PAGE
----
“The general public need to become more aware of the benefits of the UK being part of the EU and how that has had a positive impact on our commercial business life, but also from a personal point of view too. For the last four decades since we’ve been part of the EU, it’s had a profound effect on the fortunes of the UK – how we are perceived by the world and how we are able to trade with other countries, not just in the EU but also further afield too. It’s unthinkable that we would leave and, if anything, I would like to see a strengthening of our ties with the EU.

“The only caveat I would bring to that is that sometimes a lot of the regulations and red tape that comes with the EU can have a suffocating effect on some businesses and sectors, because that is obviously a very difficult thing for the EU to balance… I’m not sure they can get it right for everyone.

“[The effect of a Brexit on UK SMEs] depends on a British SME’s reliance on trading with the rest of the EU… for SMEs in general, fluctuations in the economy can have quite a dramatic impact on the daily lives of those businesses that don’t necessarily have the momentum, capital and resources that can insulate them for big global economic shifts… [such as those witnessed during the economic downturn].”

Nick Martin, MD of speciality food distributor Harvey & Brockless:

“We are in favour of staying inside the EU on the basis that we import nearly half our products from the EU and anything that may make that supply chain more complex and therefore more expensive will have an impact on our cost prices and ultimately potentially our customers.”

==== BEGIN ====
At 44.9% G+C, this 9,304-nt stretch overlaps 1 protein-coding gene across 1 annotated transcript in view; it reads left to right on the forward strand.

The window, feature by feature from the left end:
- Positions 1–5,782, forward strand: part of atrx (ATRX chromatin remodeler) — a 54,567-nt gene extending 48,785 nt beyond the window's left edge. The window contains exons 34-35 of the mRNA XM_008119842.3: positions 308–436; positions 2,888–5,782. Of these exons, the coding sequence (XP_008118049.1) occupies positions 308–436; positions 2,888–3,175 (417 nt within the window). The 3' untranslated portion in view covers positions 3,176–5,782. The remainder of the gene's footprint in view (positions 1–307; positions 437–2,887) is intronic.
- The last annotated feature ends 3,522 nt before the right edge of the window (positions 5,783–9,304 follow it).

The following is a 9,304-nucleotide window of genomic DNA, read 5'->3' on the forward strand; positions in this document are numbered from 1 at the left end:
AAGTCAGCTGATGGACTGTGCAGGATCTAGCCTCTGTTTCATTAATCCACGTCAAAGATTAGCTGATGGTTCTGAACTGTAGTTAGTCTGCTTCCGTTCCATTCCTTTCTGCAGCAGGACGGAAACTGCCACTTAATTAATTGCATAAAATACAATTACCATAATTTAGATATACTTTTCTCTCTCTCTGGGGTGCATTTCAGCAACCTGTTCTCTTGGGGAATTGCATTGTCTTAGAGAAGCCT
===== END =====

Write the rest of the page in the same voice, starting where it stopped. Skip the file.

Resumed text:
Richard Shelton, director of Yorkshire-based craft microbrewery Ilkley Brewery Co Ltd:

“I feel that membership of the EU is fundamental to our continued growth as an SME. Export has always been a focus of our growth plan and trading within the EU involves far less administration compared to trade with the rest of the world. The single market gives us access to over 500 million EU consumers with free trade policy driving an increase in our revenues and, consequently, allowing us to employ more people.

“We need a strong, combined EU economic power that does not allow the growth economies, such as China, to dominate world economics. The danger of leaving the EU would leave us destined to be recognised primarily as a tourist destination rather than a key player in the global marketplace.”

Adam Reynolds, CEO of cloud-based software provider Webexpenses:

“We might be an individual organisation but we want to deal with and link with other organisations… [likewise] we want to expand our solution and take this UK based business on a European journey, and it’s easier to do that if we are connected within the EU.

“We recently met with a couple of government bodies from France and Germany to discuss how we would expand into those countries. There are a number of grants, funds and opportunities that they provide but they are on the proviso that you are part of the EU. It’s clear that those opportunities are as a result of the relationship that we have with those countries… [because] we are connected through the EU.

“Only time will tell [whether it would be better or worse for UK SMEs should a Brexit occur] but I think we are in favour of staying connected and making use of the opportunities that those ties bring.”